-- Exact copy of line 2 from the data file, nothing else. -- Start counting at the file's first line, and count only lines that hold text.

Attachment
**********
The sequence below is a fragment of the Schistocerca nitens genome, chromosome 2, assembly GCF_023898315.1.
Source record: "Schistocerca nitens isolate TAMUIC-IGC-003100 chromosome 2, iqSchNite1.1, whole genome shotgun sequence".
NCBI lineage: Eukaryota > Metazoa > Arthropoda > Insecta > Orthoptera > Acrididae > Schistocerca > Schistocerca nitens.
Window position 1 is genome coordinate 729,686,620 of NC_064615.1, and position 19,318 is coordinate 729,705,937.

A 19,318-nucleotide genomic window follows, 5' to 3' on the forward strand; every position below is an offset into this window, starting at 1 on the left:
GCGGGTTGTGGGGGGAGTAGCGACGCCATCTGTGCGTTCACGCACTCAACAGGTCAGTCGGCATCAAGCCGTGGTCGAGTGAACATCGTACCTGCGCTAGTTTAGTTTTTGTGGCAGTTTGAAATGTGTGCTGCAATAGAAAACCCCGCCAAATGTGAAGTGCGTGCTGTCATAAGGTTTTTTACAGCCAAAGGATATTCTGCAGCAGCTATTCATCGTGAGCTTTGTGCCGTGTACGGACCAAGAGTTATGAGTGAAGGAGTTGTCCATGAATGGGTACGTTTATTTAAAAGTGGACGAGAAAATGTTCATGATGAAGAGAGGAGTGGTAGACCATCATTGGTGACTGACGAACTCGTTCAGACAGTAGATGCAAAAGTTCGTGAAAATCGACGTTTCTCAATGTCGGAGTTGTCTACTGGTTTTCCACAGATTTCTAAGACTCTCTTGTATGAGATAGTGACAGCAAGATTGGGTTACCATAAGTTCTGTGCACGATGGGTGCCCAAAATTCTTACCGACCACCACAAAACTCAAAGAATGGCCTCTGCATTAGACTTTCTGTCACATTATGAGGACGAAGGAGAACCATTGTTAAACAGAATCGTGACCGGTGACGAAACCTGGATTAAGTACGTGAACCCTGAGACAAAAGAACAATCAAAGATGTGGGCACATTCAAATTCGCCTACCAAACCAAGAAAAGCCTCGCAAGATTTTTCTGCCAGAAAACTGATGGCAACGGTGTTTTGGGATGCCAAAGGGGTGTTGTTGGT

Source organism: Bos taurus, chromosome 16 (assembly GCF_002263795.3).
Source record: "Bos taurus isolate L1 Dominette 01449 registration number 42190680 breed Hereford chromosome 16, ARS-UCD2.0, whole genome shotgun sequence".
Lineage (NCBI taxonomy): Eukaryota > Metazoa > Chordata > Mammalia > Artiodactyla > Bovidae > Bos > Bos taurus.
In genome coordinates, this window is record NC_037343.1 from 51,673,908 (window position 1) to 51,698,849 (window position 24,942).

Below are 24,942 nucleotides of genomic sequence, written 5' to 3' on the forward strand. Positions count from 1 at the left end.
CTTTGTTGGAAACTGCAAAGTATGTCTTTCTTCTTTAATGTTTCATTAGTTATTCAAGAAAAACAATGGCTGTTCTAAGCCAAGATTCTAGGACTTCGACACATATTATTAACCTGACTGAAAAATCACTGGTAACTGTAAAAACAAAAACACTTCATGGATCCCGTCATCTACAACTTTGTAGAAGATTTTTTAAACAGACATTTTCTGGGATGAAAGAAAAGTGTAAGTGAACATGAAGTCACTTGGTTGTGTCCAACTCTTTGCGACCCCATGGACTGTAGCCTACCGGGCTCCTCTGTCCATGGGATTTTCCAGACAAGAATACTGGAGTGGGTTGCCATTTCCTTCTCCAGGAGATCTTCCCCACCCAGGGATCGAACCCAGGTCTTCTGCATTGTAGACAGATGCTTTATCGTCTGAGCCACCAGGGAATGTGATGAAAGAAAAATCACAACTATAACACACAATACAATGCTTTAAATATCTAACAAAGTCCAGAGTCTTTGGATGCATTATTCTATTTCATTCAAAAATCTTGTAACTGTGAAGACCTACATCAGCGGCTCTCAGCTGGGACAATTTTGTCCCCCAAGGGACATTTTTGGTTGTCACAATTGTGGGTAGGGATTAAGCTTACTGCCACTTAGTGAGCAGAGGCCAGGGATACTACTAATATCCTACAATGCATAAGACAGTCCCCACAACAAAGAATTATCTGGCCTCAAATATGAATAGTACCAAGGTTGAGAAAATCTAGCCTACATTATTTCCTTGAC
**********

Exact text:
Source record: "Schistocerca nitens isolate TAMUIC-IGC-003100 chromosome 2, iqSchNite1.1, whole genome shotgun sequence".